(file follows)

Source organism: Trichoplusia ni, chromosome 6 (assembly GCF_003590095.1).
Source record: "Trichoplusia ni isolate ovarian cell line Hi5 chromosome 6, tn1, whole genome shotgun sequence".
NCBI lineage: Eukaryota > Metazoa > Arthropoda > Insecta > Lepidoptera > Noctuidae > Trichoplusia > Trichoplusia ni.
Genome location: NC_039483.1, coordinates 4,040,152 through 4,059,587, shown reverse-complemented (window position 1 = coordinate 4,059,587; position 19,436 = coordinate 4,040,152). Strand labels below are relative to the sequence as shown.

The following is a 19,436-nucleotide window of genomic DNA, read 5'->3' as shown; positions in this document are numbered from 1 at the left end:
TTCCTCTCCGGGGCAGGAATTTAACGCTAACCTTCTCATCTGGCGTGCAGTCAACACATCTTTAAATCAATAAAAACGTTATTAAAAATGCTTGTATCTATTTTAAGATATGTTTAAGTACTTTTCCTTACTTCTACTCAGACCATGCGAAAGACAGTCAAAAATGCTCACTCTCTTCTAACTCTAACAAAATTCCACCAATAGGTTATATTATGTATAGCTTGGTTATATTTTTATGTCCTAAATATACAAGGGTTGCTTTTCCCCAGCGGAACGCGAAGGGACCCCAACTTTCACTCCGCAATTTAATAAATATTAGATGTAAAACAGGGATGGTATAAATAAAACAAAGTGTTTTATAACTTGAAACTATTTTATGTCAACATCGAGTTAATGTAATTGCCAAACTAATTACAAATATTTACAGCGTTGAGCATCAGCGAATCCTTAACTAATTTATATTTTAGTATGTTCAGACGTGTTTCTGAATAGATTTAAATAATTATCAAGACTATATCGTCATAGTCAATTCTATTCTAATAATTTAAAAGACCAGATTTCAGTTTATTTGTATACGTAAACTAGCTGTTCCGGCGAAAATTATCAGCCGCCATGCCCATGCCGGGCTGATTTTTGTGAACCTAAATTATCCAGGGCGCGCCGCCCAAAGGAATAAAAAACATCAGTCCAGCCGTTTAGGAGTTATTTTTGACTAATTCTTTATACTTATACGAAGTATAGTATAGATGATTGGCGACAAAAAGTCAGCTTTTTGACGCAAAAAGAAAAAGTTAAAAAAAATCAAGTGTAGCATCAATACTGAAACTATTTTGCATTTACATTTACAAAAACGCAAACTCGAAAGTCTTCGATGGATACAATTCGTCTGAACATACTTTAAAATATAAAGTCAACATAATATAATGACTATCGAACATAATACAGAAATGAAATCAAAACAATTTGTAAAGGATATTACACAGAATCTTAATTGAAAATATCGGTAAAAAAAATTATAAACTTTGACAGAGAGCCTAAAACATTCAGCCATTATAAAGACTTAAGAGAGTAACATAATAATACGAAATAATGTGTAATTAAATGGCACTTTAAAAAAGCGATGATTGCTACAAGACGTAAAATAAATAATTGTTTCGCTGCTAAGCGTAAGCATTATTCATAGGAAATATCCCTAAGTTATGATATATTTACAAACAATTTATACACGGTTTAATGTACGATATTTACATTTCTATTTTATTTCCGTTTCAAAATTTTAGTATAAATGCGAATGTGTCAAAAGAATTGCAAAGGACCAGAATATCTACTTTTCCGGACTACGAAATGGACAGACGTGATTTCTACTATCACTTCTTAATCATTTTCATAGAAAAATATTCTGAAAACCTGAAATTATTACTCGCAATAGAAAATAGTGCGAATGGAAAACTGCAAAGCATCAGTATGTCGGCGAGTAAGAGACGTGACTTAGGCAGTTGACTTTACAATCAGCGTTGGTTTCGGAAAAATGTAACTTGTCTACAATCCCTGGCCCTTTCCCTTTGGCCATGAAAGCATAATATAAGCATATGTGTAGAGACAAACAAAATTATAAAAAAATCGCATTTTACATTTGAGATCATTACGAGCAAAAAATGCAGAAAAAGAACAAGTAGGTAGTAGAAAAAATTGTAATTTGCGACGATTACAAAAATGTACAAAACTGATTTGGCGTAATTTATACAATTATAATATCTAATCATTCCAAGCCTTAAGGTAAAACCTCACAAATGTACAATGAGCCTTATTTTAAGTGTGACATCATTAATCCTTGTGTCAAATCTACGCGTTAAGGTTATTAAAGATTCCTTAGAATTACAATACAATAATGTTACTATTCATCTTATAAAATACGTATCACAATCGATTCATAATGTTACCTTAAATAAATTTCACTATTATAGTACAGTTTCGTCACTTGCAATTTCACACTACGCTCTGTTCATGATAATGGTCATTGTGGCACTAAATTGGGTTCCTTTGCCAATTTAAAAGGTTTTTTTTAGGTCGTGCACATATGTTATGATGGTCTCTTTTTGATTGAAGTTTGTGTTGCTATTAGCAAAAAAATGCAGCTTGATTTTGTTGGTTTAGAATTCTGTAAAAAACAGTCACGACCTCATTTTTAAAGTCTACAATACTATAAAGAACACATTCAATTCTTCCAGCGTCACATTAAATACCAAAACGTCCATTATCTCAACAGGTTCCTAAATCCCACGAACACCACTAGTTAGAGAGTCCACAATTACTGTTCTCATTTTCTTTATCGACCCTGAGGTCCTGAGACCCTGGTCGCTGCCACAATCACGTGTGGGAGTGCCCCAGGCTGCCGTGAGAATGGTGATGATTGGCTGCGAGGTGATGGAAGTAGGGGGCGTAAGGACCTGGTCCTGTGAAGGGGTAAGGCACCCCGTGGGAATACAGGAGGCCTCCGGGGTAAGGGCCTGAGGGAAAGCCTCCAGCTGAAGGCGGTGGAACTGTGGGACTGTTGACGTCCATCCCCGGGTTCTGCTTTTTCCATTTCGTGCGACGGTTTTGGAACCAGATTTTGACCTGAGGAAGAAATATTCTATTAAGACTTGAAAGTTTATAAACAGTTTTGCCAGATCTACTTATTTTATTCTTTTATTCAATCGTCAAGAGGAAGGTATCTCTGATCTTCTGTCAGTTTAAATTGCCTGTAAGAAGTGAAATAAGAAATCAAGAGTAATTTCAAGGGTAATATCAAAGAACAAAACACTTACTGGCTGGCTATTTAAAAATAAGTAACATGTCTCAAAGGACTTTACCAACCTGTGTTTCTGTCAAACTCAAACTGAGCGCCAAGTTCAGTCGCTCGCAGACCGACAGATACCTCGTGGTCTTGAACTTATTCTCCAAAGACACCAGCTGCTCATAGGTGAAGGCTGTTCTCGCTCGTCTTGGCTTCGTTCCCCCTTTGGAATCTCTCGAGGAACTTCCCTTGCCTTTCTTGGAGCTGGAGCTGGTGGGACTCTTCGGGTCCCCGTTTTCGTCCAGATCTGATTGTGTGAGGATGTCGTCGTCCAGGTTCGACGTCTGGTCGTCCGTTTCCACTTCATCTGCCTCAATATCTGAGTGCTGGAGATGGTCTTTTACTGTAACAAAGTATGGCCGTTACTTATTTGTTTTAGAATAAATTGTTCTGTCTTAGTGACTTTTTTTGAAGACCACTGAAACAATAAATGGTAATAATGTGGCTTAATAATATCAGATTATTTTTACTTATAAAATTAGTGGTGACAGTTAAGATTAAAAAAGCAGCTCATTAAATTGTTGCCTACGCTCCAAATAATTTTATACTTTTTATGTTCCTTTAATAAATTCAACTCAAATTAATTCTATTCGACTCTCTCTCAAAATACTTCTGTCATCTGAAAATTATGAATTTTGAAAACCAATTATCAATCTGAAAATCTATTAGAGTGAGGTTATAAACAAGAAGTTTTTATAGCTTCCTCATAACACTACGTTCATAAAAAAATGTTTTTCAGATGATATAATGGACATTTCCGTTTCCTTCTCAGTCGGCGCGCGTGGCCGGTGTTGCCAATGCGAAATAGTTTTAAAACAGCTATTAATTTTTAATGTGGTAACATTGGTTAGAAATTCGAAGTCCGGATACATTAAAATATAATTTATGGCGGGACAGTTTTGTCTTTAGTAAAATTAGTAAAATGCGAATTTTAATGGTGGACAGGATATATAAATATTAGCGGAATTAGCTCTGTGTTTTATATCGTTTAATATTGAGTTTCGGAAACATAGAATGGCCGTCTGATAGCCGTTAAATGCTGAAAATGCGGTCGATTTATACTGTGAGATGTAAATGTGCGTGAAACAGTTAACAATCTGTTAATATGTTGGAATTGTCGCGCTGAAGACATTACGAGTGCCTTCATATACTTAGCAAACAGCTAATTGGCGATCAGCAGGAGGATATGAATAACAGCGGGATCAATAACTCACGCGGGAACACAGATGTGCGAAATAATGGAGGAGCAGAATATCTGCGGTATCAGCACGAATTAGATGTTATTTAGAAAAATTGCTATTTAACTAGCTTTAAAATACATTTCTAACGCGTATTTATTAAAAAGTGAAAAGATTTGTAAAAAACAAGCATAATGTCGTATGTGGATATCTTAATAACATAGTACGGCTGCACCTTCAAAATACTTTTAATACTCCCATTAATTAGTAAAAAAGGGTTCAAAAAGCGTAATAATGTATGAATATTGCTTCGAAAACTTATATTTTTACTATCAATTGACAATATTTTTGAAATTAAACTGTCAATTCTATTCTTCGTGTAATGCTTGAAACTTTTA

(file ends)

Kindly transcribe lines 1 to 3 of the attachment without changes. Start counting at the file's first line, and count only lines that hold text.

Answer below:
Source organism: Trichoplusia ni, chromosome 6 (assembly GCF_003590095.1).
Source record: "Trichoplusia ni isolate ovarian cell line Hi5 chromosome 6, tn1, whole genome shotgun sequence".
NCBI lineage: Eukaryota > Metazoa > Arthropoda > Insecta > Lepidoptera > Noctuidae > Trichoplusia > Trichoplusia ni.